I became interested in teaching long before I could articulate anything resembling a “teaching philosophy.” As early as junior high school, I sensed the exhilaration that a successful class could bestow upon teachers as well as students, and wondered who could be so lucky to end up in a job that at its best seemed less like work than like an elevated form of play. Though only mildly rebellious as a youth, my rebellion took the form of reimagining, in the company of friends, the un-ideal school in which we found ourselves, purging it of Trunchbulls and curmudgeons and exchanging them for Gandalfs and Miss Honeys and other literary pedagogues who recognize that wisdom needs a conduit and that youth is essential to the pursuit of truth.
The naïveté behind this vision did not make it through Haverford College, but my sense of teaching as a rewarding and rejuvenating profession sharpened in the company of professors who were accomplished scholars, and who were at once friendly and professional, encouraging and demanding, committed to students and yet doggedly engaged in their own work. With the door to graduate school barred by a lackluster college career, I taught high school for five years, before finding myself starved for the critical engagement that I had come to appreciate too late at Haverford. I resolved to claw myself into graduate school. Once there I discovered in John Dewey’s and Jane Addams’ pragmatism, William James’ and Montaigne’s skepticism, and Mill’s utilitarianism a vision of education and the examined life that seemed altogether in keeping with my own largely inchoate educational philosophy. The rest is history.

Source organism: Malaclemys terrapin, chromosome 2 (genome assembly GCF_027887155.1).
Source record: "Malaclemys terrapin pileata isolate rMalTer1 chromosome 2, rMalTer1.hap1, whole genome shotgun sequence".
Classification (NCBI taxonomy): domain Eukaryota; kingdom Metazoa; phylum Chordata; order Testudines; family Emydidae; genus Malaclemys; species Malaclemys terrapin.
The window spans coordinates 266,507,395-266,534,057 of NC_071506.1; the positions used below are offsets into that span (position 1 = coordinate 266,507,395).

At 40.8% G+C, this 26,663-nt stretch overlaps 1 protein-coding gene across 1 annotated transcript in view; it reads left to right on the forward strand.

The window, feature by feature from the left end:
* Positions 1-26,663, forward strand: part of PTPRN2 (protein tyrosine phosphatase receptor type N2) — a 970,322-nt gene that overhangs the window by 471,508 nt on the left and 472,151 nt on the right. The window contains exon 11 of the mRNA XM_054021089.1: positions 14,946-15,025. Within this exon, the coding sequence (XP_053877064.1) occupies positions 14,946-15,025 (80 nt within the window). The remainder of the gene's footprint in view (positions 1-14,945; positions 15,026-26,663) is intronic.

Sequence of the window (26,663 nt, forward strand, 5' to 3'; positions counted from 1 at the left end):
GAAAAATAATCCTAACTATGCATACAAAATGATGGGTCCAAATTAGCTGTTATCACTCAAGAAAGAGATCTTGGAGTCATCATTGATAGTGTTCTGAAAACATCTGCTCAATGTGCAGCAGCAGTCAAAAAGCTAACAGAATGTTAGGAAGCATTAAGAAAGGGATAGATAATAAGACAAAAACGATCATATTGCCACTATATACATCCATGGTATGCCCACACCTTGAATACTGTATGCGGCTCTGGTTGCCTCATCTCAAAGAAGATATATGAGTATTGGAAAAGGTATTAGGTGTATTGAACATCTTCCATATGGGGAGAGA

Over the years, my research has generated courses designed to meet the interests of students coming of age in a dynamic, volatile world. My teaching emphasizes the essential theme of my scholarship, namely, that for students of U.S. history there is no choosing between issues “foreign” and “domestic.” In Social Studies, in the Harvard history department, in the Freshman Seminar Program, and more recently at Harvard Law School, I have led seminars on justice and reconciliation after mass violence, American civic identity, race and ethnicity, U.S. imperialism, justice and law in U.S. history, PTSD in American wars, and negotiation. I have also taught the modern U.S. survey and a course on the American Civil War.